On March 24, 1946, World Chess Champion Alexander Alekhine is found dead in his hotel room in Estoril, Portugal. The cause of his death remains mired in controversy three-quarters of a century later, when a letter of his that could potentially rock the art world, along with a cache of World War II artifacts, is unearthed in a routine home renovation in upstate New York. The letter is addressed to a person of international repute and offers information about art works looted during the German occupation of Paris in exchange for safe passage to the United States. It reveals just enough information to establish the authenticity of Alekhine’s claim, but no more. 

Charles—“Chuck”—Bloom, the stash’s owner by default, enlists his former art history professor and mentor, Harrison Wheatley, to advise him on how to share his find with the public. A presentation is scheduled at the Owen Gray Art Gallery in lower Manhattan. The event is widely publicized, but the only individual besides Chuck to have laid eyes on the chess master’s letter is Harrison.

As he approaches the gallery on the evening of his presentation, Chuck is fatally stabbed by an unknown assailant, the briefcase containing his materials for display, seized. Harrison, blaming himself for putting Chuck in harm’s way, hurls himself into the mission of finding his killer. While the detective on the case focuses on the most logical suspect near at hand, Harrison travels to Paris and Auvers-sur-Oise on a hunt for information relating to the theft alluded to in Alekhine’s letter. He is convinced, as is his wife and sleuthing partner, art editor Erika Shawn, that the cold-case looting and Chuck’s murder are interconnected and will be solved together or not at all.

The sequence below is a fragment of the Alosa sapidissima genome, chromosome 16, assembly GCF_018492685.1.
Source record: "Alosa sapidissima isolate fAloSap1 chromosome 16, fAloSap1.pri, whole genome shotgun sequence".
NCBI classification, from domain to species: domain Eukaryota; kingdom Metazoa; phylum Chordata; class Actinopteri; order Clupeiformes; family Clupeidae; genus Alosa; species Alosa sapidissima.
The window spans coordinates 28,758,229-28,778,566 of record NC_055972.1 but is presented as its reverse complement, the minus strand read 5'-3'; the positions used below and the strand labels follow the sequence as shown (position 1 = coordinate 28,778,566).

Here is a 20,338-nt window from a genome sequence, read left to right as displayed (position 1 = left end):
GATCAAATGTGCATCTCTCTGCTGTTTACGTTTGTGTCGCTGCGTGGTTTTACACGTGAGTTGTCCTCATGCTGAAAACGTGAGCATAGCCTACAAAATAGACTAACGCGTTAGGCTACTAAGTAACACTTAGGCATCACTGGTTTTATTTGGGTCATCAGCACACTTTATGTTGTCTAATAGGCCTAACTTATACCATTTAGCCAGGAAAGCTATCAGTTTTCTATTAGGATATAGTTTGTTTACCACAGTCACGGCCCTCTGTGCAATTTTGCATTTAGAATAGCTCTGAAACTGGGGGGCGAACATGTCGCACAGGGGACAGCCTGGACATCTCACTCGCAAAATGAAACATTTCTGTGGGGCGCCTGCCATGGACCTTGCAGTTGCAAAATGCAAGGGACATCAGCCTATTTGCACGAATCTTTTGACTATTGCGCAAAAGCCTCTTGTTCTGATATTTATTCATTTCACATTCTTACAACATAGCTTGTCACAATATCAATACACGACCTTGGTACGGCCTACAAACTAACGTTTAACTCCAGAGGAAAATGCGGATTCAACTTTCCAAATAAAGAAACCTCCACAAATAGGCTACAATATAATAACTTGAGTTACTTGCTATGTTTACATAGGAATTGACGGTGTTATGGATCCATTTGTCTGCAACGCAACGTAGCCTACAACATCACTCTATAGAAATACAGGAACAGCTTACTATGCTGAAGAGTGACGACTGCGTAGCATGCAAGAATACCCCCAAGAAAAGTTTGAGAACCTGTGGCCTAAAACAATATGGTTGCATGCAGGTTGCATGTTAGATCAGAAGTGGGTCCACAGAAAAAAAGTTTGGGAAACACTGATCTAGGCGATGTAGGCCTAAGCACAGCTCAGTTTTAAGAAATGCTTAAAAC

While Harrison travels abroad, Erika stays at home with their newborn son and follows lines of inquiry from the safety of her home office. Her participation does not remain sedentary for long, though, when, in true form, she can’t resist following a critical lead farther afield.

The stakes become higher along with the murder count. As the couple’s involvement in the case deepens, an unsettling problem in their relationship intensifies. In all matters, a denouement, for better or worse, is destined to occur far from the comforts of home.

Photo Credit: The Church at Auvers (1890) by Vincent Van Gogh


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